MILAN – Led by Asia, the share of the global economy held by emerging markets has risen steadily over recent decades. For the countries of Asia – especially its rising giants, China and India – sustainable growth is no longer part of a global challenge. Instead, it has become a national growth-strategy issue. This marks a sea change in the global structure of incentives with respect to achieving sustainability.
Over the next few decades, almost all of the world’s growth in energy consumption, urbanization, automobile usage, airline travel, and carbon emissions will come from emerging economies. By mid-century, the number of people living in what will be (by then) high-income economies will rise to 4.5 billion, from one billion today. Global GDP, which currently stands at about $60 trillion, will at least triple in the next 30 years.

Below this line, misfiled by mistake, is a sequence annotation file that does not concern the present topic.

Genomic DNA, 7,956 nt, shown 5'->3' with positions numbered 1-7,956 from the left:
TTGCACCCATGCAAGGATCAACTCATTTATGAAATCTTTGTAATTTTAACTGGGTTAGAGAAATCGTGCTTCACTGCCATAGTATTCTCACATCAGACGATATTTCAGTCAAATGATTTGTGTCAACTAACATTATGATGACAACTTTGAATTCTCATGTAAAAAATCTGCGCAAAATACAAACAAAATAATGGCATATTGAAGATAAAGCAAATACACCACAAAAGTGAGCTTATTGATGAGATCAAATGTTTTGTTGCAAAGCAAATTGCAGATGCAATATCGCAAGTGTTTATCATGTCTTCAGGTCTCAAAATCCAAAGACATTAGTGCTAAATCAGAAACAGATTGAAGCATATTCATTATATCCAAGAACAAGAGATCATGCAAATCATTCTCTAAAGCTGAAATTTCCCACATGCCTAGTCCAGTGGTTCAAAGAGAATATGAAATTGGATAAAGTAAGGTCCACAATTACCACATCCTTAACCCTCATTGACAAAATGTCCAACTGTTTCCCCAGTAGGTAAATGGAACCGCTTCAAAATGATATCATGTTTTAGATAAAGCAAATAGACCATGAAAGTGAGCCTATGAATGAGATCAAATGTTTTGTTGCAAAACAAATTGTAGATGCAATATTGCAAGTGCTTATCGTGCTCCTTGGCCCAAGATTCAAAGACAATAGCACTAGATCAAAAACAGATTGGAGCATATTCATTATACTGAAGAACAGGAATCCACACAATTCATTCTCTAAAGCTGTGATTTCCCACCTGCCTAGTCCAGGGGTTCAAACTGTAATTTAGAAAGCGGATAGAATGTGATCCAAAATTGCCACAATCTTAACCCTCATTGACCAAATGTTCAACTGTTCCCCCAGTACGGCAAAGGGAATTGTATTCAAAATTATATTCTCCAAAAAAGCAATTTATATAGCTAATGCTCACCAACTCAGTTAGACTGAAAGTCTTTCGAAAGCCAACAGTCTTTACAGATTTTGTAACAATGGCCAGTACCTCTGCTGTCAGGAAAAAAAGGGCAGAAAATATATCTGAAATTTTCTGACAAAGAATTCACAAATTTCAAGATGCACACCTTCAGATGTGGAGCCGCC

If emerging economies try to reach advanced-country income levels by following roughly the same pattern as their predecessors, the impact on natural resources and the environment would be enormous, risky, and probably disastrous. One or several tipping points would most likely bring the process to a screeching halt. Energy security and cost, water and air quality, climate, ecosystems on land and in the oceans, food security, and much more would be threatened.
At present, almost any standard measure of the concentration of global economic power would show a declining trend. If that were to continue, the result would be a world in which each country’s contribution to pressure on natural resources and the environment would make sustainability a major global challenge, as the free-rider problem in its most extreme form would prevail. To change course, global agreements that impinge on growth would be needed, along with systems that ensure compliance.